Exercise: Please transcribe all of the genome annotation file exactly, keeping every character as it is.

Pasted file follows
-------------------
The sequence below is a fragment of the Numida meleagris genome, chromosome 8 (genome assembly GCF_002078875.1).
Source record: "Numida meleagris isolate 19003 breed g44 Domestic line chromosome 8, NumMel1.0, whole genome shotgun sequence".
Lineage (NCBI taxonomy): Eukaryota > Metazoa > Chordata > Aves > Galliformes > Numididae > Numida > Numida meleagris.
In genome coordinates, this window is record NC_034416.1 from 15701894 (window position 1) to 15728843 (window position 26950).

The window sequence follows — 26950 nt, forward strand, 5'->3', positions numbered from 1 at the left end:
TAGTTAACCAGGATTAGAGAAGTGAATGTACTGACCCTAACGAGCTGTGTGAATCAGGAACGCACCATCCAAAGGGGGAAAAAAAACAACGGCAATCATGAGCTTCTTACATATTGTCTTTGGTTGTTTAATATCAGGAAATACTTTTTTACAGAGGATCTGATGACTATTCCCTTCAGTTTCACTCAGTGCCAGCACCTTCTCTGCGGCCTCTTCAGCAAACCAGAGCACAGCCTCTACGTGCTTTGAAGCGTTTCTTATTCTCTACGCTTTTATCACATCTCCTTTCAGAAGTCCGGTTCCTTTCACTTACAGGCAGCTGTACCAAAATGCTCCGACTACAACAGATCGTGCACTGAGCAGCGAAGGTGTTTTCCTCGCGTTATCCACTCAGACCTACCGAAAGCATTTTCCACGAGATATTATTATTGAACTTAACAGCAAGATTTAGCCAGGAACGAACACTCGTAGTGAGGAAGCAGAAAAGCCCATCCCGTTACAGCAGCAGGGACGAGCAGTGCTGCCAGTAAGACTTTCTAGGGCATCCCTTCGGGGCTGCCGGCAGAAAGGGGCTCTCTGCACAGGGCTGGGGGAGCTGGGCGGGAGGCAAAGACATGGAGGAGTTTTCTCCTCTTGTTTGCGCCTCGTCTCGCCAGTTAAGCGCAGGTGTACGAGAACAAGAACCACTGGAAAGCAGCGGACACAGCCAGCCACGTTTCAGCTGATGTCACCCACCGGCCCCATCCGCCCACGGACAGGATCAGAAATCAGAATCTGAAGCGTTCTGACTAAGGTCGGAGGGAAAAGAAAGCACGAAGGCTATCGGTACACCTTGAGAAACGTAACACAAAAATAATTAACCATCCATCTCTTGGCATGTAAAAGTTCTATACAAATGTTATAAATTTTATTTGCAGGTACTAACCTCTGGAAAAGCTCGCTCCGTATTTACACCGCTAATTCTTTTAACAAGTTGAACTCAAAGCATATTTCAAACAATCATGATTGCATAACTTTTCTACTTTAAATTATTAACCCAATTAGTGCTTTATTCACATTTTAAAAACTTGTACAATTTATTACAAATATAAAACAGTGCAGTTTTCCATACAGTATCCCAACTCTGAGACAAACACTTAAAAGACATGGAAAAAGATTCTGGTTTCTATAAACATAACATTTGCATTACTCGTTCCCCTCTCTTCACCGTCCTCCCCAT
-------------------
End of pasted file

The sequence below is a fragment of the Numida meleagris genome, chromosome 8 (genome assembly GCF_002078875.1).
Source record: "Numida meleagris isolate 19003 breed g44 Domestic line chromosome 8, NumMel1.0, whole genome shotgun sequence".
Lineage (NCBI taxonomy): Eukaryota > Metazoa > Chordata > Aves > Galliformes > Numididae > Numida > Numida meleagris.
In genome coordinates, this window is record NC_034416.1 from 15701894 (window position 1) to 15728843 (window position 26950).

The window sequence follows — 26950 nt, forward strand, 5'->3', positions numbered from 1 at the left end:
TAGTTAACCAGGATTAGAGAAGTGAATGTACTGACCCTAACGAGCTGTGTGAATCAGGAACGCACCATCCAAAGGGGGAAAAAAAACAACGGCAATCATGAGCTTCTTACATATTGTCTTTGGTTGTTTAATATCAGGAAATACTTTTTTACAGAGGATCTGATGACTATTCCCTTCAGTTTCACTCAGTGCCAGCACCTTCTCTGCGGCCTCTTCAGCAAACCAGAGCACAGCCTCTACGTGCTTTGAAGCGTTTCTTATTCTCTACGCTTTTATCACATCTCCTTTCAGAAGTCCGGTTCCTTTCACTTACAGGCAGCTGTACCAAAATGCTCCGACTACAACAGATCGTGCACTGAGCAGCGAAGGTGTTTTCCTCGCGTTATCCACTCAGACCTACCGAAAGCATTTTCCACGAGATATTATTATTGAACTTAACAGCAAGATTTAGCCAGGAACGAACACTCGTAGTGAGGAAGCAGAAAAGCCCATCCCGTTACAGCAGCAGGGACGAGCAGTGCTGCCAGTAAGACTTTCTAGGGCATCCCTTCGGGGCTGCCGGCAGAAAGGGGCTCTCTGCACAGGGCTGGGGGAGCTGGGCGGGAGGCAAAGACATGGAGGAGTTTTCTCCTCTTGTTTGCGCCTCGTCTCGCCAGTTAAGCGCAGGTGTACGAGAACAAGAACCACTGGAAAGCAGCGGACACAGCCAGCCACGTTTCAGCTGATGTCACCCACCGGCCCCATCCGCCCACGGACAGGATCAGAAATCAGAATCTGAAGCGTTCTGACTAAGGTCGGAGGGAAAAGAAAGCACGAAGGCTATCGGTACACCTTGAGAAACGTAACACAAAAATAATTAACCATCCATCTCTTGGCATGTAAAAGTTCTATACAAATGTTATAAATTTTATTTGCAGGTACTAACCTCTGGAAAAGCTCGCTCCGTATTTACACCGCTAATTCTTTTAACAAGTTGAACTCAAAGCATATTTCAAACAATCATGATTGCATAACTTTTCTACTTTAAATTATTAACCCAATTAGTGCTTTATTCACATTTTAAAAACTTGTACAATTTATTACAAATATAAAACAGTGCAGTTTTCCATACAGTATCCCAACTCTGAGACAAACACTTAAAAGACATGGAAAAAGATTCTGGTTTCTATAAACATAACATTTGCATTACTCGTTCCCCTCTCTTCACCGTCCTCCCCAT